Utah History to Go
Ballet West
A Meaning For Utah's Postwar Experience
Cold War, Korean War, & Utah's Defense Establishment
Salt Lake's Post War Calamities
Carbon County's Post War Attempts at Progression
War and Protest
Cold War Prosperity
German Heroes Immigrate to Utah
"Hurricane Sam" Gave Pilots a Safety Edge
Chemical Weapons Created Controversy at Dugway
Uranium Mining in Utah
Utah's Uranium Boom
Utah's Black Gold: The Petroleum Industry
Radiation Death and Deception
Nuclear Testing and the Downwinders
"Police Action" in Korea
From the Atomic Age to War Games
Aneth Oil Field
The MX Missile Project
Education Expansion
High Birthrates and Education
Legislative Malapportionment & Rural Domination
Political Pandemonium
Senator Joseph McCarthy's 1950 Visit to SLC
McCarthyism, Granger, and Stringfellow
The Civil Rights Movement in Utah
Native Americans in Post War Utah
A Black Mormon Family in Postwar Utah
The Rise of Utah's Latino Population
Equal Rights Amendment
Religious Diversity in Utah's Dixie
Utah and Vietnam Conflict
Utah's New Commonwealth Economy
Central Utah Project
Rise and Fall of the Turkey Empire
She Promoted SLC's Convention Business
Utah's First State Park
Daredevil Georgie White Ran Utah's Great Rivers
Adventures of an Early Hot Rodder
Ballet West
Theater in Utah
Salt Lake Theatre
Utah Jazz
City Planning in Ogden
After Boom & Bust Cycles Moab Just Keeps Pedaling
Glen Canyon Dam Controversy
Lake Powell
The Burgeoning Tourism Industry
Interstate 70
Suburbia and the Freeway
The Canyonlands National Park Controversy
Some Meanings of Utah History
Brutal Murders and Executions
Hostage Taking and Explosives in Salt Lake
Utah Children Won Recognition For Philo T. Farnsworth
Colorful and Controversial Joseph Bracken Lee
Dr. Willem Kolff's Artificial Heart
Cherie N. Willis
Utah History Encyclopedia

From its rudimentary beginnings as a university dance school, Ballet West has grown into one of the world's leading regional ballet companies. The dance company's foundation is the result of the drive, expertise, and vision of Willam F. Christensen, who returned to his native Utah in 1949 to choreograph the summer festival productions held in the stadium of the University of Utah. Christensen was already a recognized pioneer in the world of dance, having co-founded the San Francisco Ballet Company. After two more successful summer seasons, University of Utah President A. Ray Olpin offered Christensen the position of professor of ballet, with the charge to begin a ballet school under the aegis of the Department of Theatre and Speech. The result, the University Theatre Ballet, created in 1952, gave students the opportunity to perform for the community. The ballet school became the first to be established at an American university, setting a pattern for other institutions to follow. Only three years after its creation, the University Theatre Ballet and the Utah Symphony combined talents in 1955 to present The Nutcracker. The ballet continues to be a cherished Utah Christmas tradition.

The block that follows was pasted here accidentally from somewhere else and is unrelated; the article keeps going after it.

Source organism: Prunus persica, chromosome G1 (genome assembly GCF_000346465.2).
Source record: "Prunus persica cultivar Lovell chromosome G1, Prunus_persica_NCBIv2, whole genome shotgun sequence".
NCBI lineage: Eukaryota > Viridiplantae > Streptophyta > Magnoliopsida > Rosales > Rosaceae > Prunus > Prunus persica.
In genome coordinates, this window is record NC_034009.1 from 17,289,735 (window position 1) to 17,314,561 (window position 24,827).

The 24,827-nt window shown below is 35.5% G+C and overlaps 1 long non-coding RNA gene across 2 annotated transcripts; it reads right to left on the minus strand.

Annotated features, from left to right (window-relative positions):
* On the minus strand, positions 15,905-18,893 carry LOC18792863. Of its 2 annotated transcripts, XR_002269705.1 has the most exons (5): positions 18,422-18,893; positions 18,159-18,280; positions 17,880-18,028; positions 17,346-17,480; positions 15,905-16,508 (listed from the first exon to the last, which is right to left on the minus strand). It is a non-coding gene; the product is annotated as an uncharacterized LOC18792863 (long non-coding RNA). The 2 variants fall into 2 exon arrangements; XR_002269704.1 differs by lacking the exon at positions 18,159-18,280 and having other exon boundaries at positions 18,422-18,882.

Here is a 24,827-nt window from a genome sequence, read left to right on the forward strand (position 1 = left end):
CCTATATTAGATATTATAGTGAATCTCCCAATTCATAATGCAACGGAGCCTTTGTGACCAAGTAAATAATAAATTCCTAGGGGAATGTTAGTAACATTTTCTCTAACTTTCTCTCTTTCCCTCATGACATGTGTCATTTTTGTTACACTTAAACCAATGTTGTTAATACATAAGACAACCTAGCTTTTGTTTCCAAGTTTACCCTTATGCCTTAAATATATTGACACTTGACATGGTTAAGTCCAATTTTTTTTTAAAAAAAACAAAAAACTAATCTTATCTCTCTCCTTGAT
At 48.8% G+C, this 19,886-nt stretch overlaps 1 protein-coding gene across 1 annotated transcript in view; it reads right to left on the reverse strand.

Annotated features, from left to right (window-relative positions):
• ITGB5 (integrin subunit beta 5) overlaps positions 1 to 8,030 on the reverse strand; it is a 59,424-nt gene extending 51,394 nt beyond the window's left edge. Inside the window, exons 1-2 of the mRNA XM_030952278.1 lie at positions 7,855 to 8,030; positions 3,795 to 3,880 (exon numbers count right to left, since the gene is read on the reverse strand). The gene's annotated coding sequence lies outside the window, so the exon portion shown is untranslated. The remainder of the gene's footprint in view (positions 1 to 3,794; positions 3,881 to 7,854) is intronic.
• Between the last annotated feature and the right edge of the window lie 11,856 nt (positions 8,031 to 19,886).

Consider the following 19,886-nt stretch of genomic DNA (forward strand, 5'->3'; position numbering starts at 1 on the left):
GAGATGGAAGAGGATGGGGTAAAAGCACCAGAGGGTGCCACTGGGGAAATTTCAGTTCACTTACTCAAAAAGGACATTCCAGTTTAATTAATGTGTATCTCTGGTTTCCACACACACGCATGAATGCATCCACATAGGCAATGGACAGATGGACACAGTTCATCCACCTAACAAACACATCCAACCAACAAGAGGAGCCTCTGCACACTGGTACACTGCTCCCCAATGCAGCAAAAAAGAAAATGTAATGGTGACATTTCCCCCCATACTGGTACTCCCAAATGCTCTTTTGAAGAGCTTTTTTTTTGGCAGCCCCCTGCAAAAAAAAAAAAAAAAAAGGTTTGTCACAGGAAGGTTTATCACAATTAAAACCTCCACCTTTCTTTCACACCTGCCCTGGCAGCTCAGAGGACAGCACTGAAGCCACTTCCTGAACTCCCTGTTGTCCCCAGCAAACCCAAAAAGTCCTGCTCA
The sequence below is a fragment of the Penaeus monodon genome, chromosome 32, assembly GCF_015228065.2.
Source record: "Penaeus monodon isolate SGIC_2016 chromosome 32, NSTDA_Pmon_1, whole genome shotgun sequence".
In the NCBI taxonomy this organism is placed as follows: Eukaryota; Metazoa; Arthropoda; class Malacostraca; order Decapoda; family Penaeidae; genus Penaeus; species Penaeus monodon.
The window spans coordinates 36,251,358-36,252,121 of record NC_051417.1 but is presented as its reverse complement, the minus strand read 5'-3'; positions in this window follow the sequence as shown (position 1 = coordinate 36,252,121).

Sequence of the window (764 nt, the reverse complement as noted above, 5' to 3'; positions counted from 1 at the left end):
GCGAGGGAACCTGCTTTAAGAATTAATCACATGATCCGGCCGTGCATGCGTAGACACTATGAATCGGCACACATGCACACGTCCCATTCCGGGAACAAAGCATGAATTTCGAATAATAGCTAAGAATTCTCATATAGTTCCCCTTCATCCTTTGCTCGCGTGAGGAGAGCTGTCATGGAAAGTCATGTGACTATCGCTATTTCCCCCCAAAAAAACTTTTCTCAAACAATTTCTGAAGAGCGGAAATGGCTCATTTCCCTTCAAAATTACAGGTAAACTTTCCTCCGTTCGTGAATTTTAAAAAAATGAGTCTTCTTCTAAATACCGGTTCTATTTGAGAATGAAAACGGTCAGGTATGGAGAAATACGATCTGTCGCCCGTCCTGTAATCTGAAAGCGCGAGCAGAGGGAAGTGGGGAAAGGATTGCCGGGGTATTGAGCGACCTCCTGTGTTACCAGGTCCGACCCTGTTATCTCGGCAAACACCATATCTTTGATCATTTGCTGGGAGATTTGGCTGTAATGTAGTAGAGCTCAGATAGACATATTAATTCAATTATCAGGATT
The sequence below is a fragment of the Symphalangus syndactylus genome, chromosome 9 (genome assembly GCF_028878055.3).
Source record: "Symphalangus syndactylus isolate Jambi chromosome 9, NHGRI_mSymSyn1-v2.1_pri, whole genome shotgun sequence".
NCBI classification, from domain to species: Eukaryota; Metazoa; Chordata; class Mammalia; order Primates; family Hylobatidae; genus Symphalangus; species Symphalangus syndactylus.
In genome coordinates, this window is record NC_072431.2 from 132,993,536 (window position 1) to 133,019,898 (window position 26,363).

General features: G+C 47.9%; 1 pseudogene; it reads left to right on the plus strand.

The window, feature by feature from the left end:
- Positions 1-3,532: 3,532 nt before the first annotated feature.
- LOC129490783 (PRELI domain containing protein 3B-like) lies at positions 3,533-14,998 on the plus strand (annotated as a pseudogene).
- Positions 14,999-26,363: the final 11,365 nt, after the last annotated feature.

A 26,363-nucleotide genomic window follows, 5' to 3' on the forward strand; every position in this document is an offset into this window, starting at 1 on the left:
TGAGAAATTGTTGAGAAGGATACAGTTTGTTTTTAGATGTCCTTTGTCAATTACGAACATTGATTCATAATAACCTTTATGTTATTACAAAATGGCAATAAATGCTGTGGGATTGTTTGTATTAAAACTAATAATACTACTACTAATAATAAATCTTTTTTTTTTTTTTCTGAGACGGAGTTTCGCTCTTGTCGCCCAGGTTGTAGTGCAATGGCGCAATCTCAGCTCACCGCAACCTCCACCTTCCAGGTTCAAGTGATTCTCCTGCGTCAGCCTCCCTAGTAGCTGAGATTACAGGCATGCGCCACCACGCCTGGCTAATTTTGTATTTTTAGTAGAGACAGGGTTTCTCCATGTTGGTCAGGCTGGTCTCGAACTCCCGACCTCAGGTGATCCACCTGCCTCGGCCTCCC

As the scope and abilities of the Utah Theatre Ballet grew, so did its aspirations. In 1963, Willam Christensen and Glenn Walker Wallace successfully applied for a Ford Foundation grant of $175,000 to establish the Utah Civic Ballet. As the successor to the University Theatre Ballet, and the first fully professional ballet company in the Intermountain West, the new company toured the region for the next several years and gained a strong following in Utah's surrounding states. The Federation of Rocky Mountain States selected the Utah Civic Ballet as its official ballet company in 1968. The name "Ballet West" was chosen to reflect the regional status of the company.

Under the artistic direction of Willam Christensen, Ballet West developed in quality and prominence. Its rigorous touring schedule and local performance seasons proved the company to be a major asset to Utah. A summer residency program at Aspen, Colorado, was begun in 1970. This program still offers student instruction during the day and professional performances at night. In 1971 the company enjoyed great success on the first of several European tours. By the early 1970s Ballet West was nationally recognized as one of the most active ballet organizations in the country.

Bruce Marks became co-artistic director of the company in 1976, bringing his experience as an internationally acclaimed dancer and choreographer to this new role. When Christensen retired in 1978, Marks assumed full directorship. Willam Christensen had forged Ballet West into an exceptional classical ballet organization; under Marks' direction, the company broadened its repertoire to include new and innovative works, some of which were world premiere performances. The company continued to tour extensively and firmly established its reputation as a true classical ballet company with its performances of Sleeping Beauty and the recreated Abdallah at the Kennedy Center for the Performing Arts in Washington, D.C.

In 1985 Ballet West welcomed John Hart as its new artistic director. Heralded as one of England's most distinguished dancers and ballet masters, Hart brought a new dimension of excellence and professional growth to the company. Under his direction, Ballet West has matured and achieved higher levels of artistic development.

While preserving its regional heritage, Ballet West has transcended its regional beginnings and is considered one of the country's finest ballet companies. The forty-member company is known for its strong ensemble, energetic young dancers, and diversity of performance styles. The organization is respected for its ability to perform such demanding classics as Swan Lake while also being applauded for its presentation of many original works. This creativity and dedication to professional excellence continue to nourish the pioneering spirit that is the hallmark of Ballet West .


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